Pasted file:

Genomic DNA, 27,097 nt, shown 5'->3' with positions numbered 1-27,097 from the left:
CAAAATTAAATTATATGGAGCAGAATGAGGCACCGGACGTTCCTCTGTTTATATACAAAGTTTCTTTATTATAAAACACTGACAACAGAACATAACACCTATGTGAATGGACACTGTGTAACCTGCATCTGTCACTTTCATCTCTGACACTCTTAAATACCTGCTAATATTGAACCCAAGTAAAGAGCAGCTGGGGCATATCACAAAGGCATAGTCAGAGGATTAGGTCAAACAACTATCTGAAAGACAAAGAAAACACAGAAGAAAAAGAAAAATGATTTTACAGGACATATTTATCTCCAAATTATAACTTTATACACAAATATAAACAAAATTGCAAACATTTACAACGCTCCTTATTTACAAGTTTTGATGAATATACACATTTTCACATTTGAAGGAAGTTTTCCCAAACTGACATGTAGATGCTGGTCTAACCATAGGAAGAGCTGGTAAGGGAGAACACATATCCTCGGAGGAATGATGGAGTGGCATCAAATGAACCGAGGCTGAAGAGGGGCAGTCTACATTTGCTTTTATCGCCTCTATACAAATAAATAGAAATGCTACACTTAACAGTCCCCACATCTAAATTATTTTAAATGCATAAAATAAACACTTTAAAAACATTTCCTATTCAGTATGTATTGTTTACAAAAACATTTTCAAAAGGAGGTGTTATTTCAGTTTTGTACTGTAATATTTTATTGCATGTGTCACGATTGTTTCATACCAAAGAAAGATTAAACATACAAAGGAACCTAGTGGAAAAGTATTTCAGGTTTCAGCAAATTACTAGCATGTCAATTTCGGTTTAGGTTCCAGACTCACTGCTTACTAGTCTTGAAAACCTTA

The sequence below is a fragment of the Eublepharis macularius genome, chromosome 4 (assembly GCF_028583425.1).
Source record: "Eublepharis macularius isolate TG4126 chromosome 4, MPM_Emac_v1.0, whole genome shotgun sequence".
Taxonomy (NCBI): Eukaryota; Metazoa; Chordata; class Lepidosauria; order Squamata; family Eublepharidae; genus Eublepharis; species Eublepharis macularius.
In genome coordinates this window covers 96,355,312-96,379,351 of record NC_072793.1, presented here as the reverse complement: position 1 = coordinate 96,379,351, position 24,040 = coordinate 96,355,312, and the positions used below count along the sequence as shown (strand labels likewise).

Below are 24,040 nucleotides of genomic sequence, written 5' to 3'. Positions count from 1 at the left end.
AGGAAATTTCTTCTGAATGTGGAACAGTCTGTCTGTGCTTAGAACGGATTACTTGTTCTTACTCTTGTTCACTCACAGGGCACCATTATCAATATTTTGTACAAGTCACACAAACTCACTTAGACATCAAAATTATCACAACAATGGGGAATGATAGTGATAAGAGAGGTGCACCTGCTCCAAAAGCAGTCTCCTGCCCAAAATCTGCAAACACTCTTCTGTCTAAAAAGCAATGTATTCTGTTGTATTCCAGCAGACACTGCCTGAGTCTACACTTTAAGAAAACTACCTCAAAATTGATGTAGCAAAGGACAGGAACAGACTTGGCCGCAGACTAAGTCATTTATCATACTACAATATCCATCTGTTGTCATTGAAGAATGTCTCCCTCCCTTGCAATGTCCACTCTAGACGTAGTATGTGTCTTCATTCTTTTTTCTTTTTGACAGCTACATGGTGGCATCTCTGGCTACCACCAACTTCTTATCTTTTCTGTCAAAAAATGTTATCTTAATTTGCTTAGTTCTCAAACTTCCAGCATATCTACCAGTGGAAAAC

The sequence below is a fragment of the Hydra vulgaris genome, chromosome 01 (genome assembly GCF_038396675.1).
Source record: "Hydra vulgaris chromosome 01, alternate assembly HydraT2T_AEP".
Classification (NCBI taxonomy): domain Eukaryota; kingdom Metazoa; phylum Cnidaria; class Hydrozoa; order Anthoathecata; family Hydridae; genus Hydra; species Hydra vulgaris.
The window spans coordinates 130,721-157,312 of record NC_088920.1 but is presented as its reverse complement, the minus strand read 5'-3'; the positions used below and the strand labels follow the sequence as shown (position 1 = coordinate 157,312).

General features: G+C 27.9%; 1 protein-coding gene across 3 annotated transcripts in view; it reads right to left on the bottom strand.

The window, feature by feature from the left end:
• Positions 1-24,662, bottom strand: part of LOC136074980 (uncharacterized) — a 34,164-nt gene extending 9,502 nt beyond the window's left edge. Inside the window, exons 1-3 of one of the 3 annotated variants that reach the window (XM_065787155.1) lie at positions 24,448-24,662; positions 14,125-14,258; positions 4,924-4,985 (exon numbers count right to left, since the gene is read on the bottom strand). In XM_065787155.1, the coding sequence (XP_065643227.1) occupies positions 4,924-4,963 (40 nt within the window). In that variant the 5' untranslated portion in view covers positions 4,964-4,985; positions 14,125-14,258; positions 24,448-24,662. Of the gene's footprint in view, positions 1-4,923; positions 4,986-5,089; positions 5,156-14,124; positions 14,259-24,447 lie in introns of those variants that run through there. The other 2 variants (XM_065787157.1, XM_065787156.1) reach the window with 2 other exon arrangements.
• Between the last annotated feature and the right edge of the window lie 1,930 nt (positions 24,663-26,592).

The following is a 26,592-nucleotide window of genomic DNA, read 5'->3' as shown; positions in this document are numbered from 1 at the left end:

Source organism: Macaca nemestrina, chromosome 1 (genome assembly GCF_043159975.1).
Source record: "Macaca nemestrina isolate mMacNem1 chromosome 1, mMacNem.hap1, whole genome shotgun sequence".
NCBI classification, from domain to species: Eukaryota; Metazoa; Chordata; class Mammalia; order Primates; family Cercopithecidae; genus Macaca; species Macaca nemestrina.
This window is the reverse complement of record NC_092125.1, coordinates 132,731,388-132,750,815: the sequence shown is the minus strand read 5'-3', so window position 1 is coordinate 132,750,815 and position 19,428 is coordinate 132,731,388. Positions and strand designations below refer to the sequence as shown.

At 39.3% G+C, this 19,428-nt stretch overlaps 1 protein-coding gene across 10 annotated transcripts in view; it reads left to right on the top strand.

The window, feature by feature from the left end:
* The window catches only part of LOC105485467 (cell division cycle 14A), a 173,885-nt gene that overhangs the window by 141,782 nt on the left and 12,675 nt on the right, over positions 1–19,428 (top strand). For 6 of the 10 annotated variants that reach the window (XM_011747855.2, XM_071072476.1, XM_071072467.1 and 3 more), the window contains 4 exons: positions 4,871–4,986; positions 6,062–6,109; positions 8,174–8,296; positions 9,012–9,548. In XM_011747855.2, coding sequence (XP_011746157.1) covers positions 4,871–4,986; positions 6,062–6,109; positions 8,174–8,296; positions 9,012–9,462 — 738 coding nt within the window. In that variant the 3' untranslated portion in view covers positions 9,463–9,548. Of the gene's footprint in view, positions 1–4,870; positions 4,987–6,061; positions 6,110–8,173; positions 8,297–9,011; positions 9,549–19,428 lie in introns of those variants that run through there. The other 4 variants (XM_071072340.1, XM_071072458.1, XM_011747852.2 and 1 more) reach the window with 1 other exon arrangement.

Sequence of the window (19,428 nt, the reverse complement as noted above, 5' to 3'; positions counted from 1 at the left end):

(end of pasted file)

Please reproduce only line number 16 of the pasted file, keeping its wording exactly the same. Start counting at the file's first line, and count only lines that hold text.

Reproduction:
• Between the last annotated feature and the right edge of the window lie 1,930 nt (positions 24,663-26,592).